A Step Toward Digital Health Biographies

On October 3rd, Northwell Health and Allscripts announced a collaborative project designed to create the "electronic health record of tomorrow." The venture seeks to build an electronic health record (EHR) system that responds to voice commands.

While EHRs are a potentially valuable tool for health care and health maintenance, present-day versions are designed more for the benefit of insurers and payers than for doctors and patients. They arguably do more harm than good for the delivery of care by increasing providers’ administrative costs and detracting from quality of care by forcing providers to spend a great deal of time facing computer screens, rather than patients.

If a voice-command system proves less burdensome, it could positively impact both patients and providers and move the entire system closer to what Mercatus scholars Robert Graboyes and Darcy Bryan have called “digital health biographies” (DHBs)—unified, multisource records of an individual’s health and healthcare.

Northwell Health is New York's largest healthcare provider, and Allscripts is a leader in health information technology. Together, these two giants are working on merging artificial intelligence with today's EHRs to create a technologically advanced system. The goal is to create a platform that would be cloud-based and voice-enabled. The partnership’s plan is to deploy this system first across Northwell's network of 19 hospitals and 750 outpatient facilities across the state, working closely with providers to optimize the experience for physicians and patients.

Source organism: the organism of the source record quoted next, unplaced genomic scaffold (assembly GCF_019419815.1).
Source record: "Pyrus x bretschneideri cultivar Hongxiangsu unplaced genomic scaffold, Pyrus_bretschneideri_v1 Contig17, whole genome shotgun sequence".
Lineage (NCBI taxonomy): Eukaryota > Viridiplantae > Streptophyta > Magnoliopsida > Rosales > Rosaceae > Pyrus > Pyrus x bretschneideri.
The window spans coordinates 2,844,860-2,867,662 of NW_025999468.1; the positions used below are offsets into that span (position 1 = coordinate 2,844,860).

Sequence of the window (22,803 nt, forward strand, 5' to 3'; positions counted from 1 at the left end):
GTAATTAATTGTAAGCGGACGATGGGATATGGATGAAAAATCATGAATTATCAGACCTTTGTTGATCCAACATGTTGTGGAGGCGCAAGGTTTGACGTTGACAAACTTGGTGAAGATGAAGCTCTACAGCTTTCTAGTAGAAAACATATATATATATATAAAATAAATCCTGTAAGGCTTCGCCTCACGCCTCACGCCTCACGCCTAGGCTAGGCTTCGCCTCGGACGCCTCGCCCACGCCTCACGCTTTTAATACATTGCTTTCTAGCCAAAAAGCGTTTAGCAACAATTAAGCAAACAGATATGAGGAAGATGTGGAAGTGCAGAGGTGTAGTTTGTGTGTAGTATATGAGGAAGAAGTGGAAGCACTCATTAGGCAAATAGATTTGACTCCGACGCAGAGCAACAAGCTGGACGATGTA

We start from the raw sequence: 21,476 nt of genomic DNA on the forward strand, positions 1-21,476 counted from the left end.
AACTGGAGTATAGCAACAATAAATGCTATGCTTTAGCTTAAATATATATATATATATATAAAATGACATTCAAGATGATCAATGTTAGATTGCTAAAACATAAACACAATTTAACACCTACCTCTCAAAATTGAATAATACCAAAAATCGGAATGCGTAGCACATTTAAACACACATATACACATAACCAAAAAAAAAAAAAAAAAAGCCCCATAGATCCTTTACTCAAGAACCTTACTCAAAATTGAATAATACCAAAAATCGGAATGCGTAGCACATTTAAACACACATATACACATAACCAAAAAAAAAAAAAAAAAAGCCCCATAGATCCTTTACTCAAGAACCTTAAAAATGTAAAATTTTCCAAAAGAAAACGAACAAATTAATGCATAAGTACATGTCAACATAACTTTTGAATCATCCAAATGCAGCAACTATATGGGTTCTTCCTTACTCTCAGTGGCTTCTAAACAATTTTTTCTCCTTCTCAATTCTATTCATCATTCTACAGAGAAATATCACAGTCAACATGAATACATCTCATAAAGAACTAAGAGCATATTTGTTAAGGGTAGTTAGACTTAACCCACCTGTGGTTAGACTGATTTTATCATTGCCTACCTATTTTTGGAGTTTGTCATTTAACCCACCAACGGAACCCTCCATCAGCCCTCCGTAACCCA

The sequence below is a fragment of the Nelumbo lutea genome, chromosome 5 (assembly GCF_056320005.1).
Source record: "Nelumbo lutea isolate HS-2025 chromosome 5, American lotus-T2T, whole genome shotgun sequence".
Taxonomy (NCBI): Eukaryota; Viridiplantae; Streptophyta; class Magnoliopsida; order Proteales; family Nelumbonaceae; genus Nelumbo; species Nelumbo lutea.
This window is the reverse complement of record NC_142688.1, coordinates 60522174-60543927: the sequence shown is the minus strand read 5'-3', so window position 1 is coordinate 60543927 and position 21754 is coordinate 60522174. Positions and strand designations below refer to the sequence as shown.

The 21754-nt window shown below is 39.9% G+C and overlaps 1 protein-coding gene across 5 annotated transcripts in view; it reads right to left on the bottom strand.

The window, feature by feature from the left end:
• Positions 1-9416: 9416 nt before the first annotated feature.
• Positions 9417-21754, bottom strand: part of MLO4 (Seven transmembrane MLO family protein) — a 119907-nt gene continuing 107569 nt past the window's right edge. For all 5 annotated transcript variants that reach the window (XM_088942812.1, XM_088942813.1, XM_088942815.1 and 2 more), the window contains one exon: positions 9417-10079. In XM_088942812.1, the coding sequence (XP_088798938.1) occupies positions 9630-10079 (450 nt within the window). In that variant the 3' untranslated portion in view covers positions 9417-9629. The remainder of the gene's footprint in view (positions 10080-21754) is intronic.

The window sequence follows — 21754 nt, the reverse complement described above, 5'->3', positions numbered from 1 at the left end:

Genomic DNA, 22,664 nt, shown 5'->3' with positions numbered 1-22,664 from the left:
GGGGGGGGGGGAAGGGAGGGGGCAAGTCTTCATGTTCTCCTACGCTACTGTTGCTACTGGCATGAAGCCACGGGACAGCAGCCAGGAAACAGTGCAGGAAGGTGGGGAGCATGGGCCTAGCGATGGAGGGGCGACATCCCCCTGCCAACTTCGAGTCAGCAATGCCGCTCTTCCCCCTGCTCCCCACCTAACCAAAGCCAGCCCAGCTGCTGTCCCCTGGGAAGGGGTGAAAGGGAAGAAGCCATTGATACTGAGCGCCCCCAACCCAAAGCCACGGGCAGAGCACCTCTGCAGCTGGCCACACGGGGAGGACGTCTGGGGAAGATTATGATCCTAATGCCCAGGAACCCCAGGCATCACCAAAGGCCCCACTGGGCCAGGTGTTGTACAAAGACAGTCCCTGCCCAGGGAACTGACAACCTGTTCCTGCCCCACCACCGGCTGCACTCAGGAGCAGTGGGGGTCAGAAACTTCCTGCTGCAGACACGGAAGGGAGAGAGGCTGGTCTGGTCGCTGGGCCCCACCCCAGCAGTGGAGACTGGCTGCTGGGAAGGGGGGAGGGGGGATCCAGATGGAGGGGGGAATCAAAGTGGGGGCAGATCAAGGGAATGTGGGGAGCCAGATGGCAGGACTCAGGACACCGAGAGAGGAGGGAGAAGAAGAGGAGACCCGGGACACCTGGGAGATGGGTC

This transition will not be cheap. EHR systems currently cost $33,000 to install per provider, with an additional $4,000 or so in annual maintenance costs. For all that expense, present-day EHRs are limited to a few capabilities such as collecting, storing, and reporting on healthcare data. Adding new technology may increase the initial upfront costs, though there may be offsetting benefits. Today every office-based physician, on average, requires two administrative support staff per physician. The voice-enabled system could potentially reduce or eliminate the need for this extra staff; the new systems could theoretically pay for themselves long-term (with emphasis on “theoretically”).

Medical data entry is a time-intensive process that tends to occupy half the time during a primary care visit. Patients and doctors alike complain that EHRs in their current state interrupt conversation and detract from overall rapport between the patient and physician. Many or most providers spend time outside of work to complete their charting. It should not come as a surprise that EHRs in their current form are frequently cited as a reason for retirement among practicing physicians. Voice-enabled systems could cut down on administrative burdens and promote a higher quality of care. 

Northwell Health's and Allscript's partnership is not the first instance of corporate giants entering into the EHR market. In November of 2018, Amazon announced it was developing its own version of the technology, a HIPAA-eligible service that would analyze patient information providing diagnoses, recommending treatments, and suggesting drug dosages.  

Experiments like these contribute to innovative advancements in this market and take steps toward moving from EHRs to DHBs.

For experiments like those attempted by Northwell/Allscripts and Amazon to be successful long-term, they first need to hurdle the Food and Drug Administration's (FDA) medical device approval process. A Forbes article by then-future FDA commissioner Scott Gottlieb explained that EHR companies are limiting the technology they may already have to avoid falling under the cumbersome review process. These innovative ventures can usher in the next generation of EHRs and move the needle closer to DHBs as long as bad policy and barriers to innovation don’t get in the way.

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